The secret to selling a book is understanding its readers and how to deliver on their expectations. Though knowledge of readers is most often discussed in relation to nonfiction work, it also affects writers of literary fiction, even if they say they write for no one but themselves: in those cases, the artist becomes a readership of one, with expectations and aspirations for the art they produce. How the story is told, how challenging it will be, and what traditions it will draw upon—all these imply a particular readership who will evaluate the work accordingly.

So if you’re an author, your voice, approach, and attitude toward the writing are hard to separate from your expectations of the reader and the reader’s expectations of you or the text. It’s problematic if your idea of the reader changes as you write or changes once you decide to pitch and market the work—especially if it changes because you hope for a larger readership.

I find this last problem exceedingly common among authors. They want to reach enthusiasts or insiders in their community and they want a general readership, all with the same book. Or authors may want to prove themselves among peers while also hoping for a New York Times bestseller. There’s nothing wrong with having a dream, but I encourage nonfiction authors to, at the very least, make the tough decision: are you primarily writing for those inside your community or those on the outside? If the answer is both, that confuses matters—not just when it comes time to market the book but also in the writing process itself and the search for a publisher. It takes honesty with yourself to avoid Panglossian goals that subvert the writing and positioning of your work.

Some authors who are confused about their readership ask: Who do you think my readers are or should be? Where do I have the best chance? That’s like asking someone else to set your career goals for you. However, if you want an easier path to success, then write for the readers you know best or the readers who know you. That way, whatever platform you have can play a meaningful role in the book’s marketing and promotion.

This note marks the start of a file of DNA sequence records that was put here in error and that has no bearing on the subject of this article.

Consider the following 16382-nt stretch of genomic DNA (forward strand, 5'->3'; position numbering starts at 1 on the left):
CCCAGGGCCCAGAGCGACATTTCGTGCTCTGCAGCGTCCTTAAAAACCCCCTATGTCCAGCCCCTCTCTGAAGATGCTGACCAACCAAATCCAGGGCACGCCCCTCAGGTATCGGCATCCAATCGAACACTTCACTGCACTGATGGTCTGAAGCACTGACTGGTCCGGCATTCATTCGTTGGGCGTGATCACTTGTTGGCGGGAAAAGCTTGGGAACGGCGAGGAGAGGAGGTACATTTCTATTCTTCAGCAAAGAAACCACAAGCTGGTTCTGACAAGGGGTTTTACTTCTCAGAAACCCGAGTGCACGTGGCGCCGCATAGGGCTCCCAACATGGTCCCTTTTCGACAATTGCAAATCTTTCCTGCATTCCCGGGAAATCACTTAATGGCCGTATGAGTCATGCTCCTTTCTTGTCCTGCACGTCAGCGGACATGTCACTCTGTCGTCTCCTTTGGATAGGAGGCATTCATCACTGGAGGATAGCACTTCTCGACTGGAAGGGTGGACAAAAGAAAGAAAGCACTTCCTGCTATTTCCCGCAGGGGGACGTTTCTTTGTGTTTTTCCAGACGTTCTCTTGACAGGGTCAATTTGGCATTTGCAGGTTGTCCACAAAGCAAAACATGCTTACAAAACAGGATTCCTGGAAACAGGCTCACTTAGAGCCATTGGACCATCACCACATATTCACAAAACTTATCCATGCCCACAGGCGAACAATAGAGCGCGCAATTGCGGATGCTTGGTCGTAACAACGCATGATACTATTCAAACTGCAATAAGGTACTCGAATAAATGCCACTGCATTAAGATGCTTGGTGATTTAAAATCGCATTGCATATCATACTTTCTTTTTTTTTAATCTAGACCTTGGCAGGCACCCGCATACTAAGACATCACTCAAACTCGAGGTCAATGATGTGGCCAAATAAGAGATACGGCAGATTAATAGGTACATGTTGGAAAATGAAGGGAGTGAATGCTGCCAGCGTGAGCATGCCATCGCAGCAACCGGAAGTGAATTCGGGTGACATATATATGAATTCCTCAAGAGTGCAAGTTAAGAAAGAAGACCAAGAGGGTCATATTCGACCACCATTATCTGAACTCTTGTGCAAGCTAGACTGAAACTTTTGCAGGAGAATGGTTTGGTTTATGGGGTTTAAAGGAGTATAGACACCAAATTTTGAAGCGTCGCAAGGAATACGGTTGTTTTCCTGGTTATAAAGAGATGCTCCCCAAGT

When authors receive such advice, I find that their true desires quickly come to the surface. Many aren’t content simply with the readers they know or have: they want the readers they don’t have. They want growth.

The bigger and broader the readership you want, the bigger and more impressive platform you need. Celebrity and bestselling authors have such platforms—and, in some ways, they get to write whatever they want, even if it doesn’t fit commercial standards, because their readership is so large. Or their brand is enough to sell the book. If you’re an average noncelebrity author, it’s much better to focus on the readers you know you can reach, or can reasonably stretch to reach.

Confusion over readership also arises when authors want to tell their own story and teach at the same time. This is difficult because readers of stories tend to be different from readers of prescriptive (lesson-teaching) work. Some people pick up a book to solve a problem or improve their lives, and their primary concern is efficiency—the book is merely a tool. Their goals are rather different from the person who reads for personal enrichment or to experience another’s life or find beauty and comfort in a story similar to their own.

If you struggle with the readership question, here are a few questions to consider:

● Who or what are the media or pop culture touchstones for your ideal readers? To whom do they listen already? Whom do they follow? Who are their heroes? By evaluating the media that your readership consumes, you can get a better idea of how to speak to them and position yourself in relation to what they already know and have experienced.

● What types of events would your ideal readers get excited about or attend? E.g., would they be more likely to attend a 24-hour nonstop reading of James Joyce’s Ulysses—or would you find them at a nearby comic con? Where would you go to meet your most enthusiastic readers? The atmosphere of events and community spaces can help you learn about your readers and produce a work that speaks to them.

● For nonfiction: What is the education level of your readers? Are they deep into your subject and likely to know as much as you, or do they need hand-holding? Do you aim to speak to readers who are already at your level, or to make what you know accessible and useful to a broad audience of nonexperts? You want to know how to speak your readers’ language.

Trying to serve two distinct readerships at the same time means shortchanging your readers and yourself. It’s far better to focus your efforts on writing the best work possible for the readers you know best, which will lend confidence and authenticity when it comes time for you to sell and market the work.

Jane Friedman teaches digital media and publishing at the University of Virginia and is the former publisher of Writer’s Digest.